According to the CJCP study, other factors that play a significant contributory role in youth (and school) violence are: poverty and unemployment; the   availability   of   drugs   and   alcohol;   gang activity; lack of access to recreational opportunities   and   facilities;    and   inadequate housing.

4. Potential Solutions 

It  is  a  matter  of  some  concern  that  issues  of school violence have not always been uppermost on the agendas of policy makers. For instance, it appears that school violence has not been discussed at a portfolio committee level 3 , and in a recent  question  posed  to the  Minister  of  Basic Education,   the   impression   was   given   that   the Department  of Basic  Education  (DBE) was  not fully aware of the scale of the problem.

However, some initiatives have been put in place by the DBE. Under the rubric of the ‘whole‐school approach’  the DBE is currently  developing   a ‘School Safety Framework’ that will ensure that a comprehensive school safety programme is implemented.  The  Minister  of  Basic  Education has also signed a ‘Collaborative Partnership Protocol’ with her Police Service counterpart. The Protocol aims to:

  • strengthen   safe   school   committees   in addressing crime and violence in schools;
  • allow police officers to assume an active role as members  of safe school committees;
  • link  all  schools  to  local  police  stations (currently 15 772 schools are linked);
  • raise awareness among children regarding crime and violence;
  • mobilise  communities  to  take  ownership of schools; and
  • encourage  the  establishment  of  reporting systems at schools.

The DBE has also developed training manuals to address bullying at schools, and this training – for principals, governing bodies, parents, teachers, learners, and provincial and district officials – has been rolled out since March 2013.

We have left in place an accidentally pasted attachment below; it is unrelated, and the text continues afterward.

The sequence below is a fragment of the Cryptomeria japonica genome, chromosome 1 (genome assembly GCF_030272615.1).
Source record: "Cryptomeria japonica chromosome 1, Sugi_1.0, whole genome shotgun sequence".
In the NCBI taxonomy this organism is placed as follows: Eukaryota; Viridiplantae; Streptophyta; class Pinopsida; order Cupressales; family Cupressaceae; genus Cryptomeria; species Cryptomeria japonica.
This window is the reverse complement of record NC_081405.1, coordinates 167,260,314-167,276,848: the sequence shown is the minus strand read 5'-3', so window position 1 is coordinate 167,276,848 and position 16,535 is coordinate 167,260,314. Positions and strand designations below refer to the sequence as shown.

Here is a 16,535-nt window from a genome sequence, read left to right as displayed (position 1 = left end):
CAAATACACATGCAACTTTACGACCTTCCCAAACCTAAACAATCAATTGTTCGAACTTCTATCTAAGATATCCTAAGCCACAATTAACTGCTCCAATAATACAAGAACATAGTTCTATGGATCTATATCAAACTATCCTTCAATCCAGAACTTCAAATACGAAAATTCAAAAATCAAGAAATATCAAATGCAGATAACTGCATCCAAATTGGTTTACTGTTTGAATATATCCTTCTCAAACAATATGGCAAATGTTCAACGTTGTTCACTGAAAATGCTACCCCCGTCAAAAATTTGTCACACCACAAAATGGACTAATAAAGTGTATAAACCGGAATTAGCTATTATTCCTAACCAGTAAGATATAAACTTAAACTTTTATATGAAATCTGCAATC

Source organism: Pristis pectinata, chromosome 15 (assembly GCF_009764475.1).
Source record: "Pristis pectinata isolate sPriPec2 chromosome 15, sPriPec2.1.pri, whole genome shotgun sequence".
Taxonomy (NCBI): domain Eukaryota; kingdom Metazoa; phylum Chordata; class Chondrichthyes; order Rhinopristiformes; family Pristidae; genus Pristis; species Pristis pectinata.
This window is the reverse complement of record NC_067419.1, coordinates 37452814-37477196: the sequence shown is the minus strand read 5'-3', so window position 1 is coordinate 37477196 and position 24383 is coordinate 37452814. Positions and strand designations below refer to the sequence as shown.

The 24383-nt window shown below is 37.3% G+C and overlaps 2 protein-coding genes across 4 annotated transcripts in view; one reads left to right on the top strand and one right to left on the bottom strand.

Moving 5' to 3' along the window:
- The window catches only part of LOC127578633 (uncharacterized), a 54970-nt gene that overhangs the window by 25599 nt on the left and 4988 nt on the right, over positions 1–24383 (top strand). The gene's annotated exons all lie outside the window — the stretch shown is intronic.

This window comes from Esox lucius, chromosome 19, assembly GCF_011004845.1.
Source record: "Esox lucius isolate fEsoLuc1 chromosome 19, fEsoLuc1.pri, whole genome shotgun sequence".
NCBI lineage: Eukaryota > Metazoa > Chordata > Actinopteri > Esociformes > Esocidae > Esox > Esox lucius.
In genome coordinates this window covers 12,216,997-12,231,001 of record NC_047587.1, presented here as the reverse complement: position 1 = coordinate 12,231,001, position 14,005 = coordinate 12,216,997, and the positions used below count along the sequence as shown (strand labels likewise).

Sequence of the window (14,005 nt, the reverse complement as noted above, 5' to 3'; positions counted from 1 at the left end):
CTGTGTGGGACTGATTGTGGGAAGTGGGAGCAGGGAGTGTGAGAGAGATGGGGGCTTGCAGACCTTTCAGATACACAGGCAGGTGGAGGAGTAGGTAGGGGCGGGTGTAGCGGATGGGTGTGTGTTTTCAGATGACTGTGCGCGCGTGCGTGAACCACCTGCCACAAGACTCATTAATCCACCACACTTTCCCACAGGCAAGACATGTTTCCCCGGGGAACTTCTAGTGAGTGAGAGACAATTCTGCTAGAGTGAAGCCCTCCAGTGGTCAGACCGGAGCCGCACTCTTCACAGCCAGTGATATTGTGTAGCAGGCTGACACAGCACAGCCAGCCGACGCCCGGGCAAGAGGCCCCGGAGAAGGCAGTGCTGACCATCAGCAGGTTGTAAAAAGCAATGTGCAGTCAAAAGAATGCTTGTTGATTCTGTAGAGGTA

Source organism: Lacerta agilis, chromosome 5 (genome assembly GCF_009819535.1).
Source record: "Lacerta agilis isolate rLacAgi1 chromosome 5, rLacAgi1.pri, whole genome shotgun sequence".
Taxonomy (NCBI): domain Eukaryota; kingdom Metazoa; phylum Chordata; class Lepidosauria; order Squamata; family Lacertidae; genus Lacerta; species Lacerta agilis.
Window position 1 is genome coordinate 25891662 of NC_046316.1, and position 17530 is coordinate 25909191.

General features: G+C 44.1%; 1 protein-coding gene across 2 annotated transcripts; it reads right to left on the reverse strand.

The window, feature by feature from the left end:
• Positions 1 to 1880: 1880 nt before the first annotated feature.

Various steps have also been taken by provincial education  departments.  For  example, the Western Cape Education Department has, as part of  its  intervention strategy, adopted  legislation that provides for random search and seizure of drugs and weapons. The Western Cape Provincial School Education Act 7 , which was passed into law in  2011,  states  that  no  person  may  bring  any dangerous objects, alcohol or illegal drugs onto the school premises during or after school hours. The Act further empowers any school principal or his or her delegate to search any learner, or the property of any learner, for any dangerous object, alcoholic liquor, or illegal drug, if  the principal reasonably suspects the presence thereof on the school  premises  or  during  a  school  activity.  If there is reasonable and reliable evidence that a learner is concealing a dangerous object or illegal substance in the body of that particular learner, the principal may request a member of the South African   Police   Services   to   conduct   a   more extensive search of that learner’s person, which may entail the removal of clothing.

Individual schools and communities have also taken steps to address the problem. Some schools have resorted to employing private security companies, while others have approached their local Community Police Forums for help.

Other role players and NGOs are also undertaking initiatives. For example, the Catholic Institute of Education has developed a Child Safeguarding Policy for all Catholic schools in South Africa. The underlying principles that  guide  the  policy  are that  all  schools  create  safe  environments; that everyone involved with the school supports the care and protection of children; that all children have  equal  rights  to  protection  from  abuse and exploitation; and that all staff have a duty to keep children safe from abuse.

5. Conclusion

The CJCP study points to the fact that violence is a  serious problem in our schools and that its pervasiveness is contributing to the education crisis South Africa is facing. A multitude of factors contribute to school violence, and it will require a multi‐pronged approach to address the issue properly. While the societal challenges may seem huge, the first steps must be to safeguard the schools –  to  teach learners about  violent behaviour and how to deal with it; to teach conflict‐resolution  approaches;  to  equip educators to deal with violent behaviour; and, perhaps most importantly, to equip parents and families  with  the  insights  and  skills  to  avoid violence in the home and the community.

Kenny Pasensie – Researcher – Catholic Parliamentary Liaison Office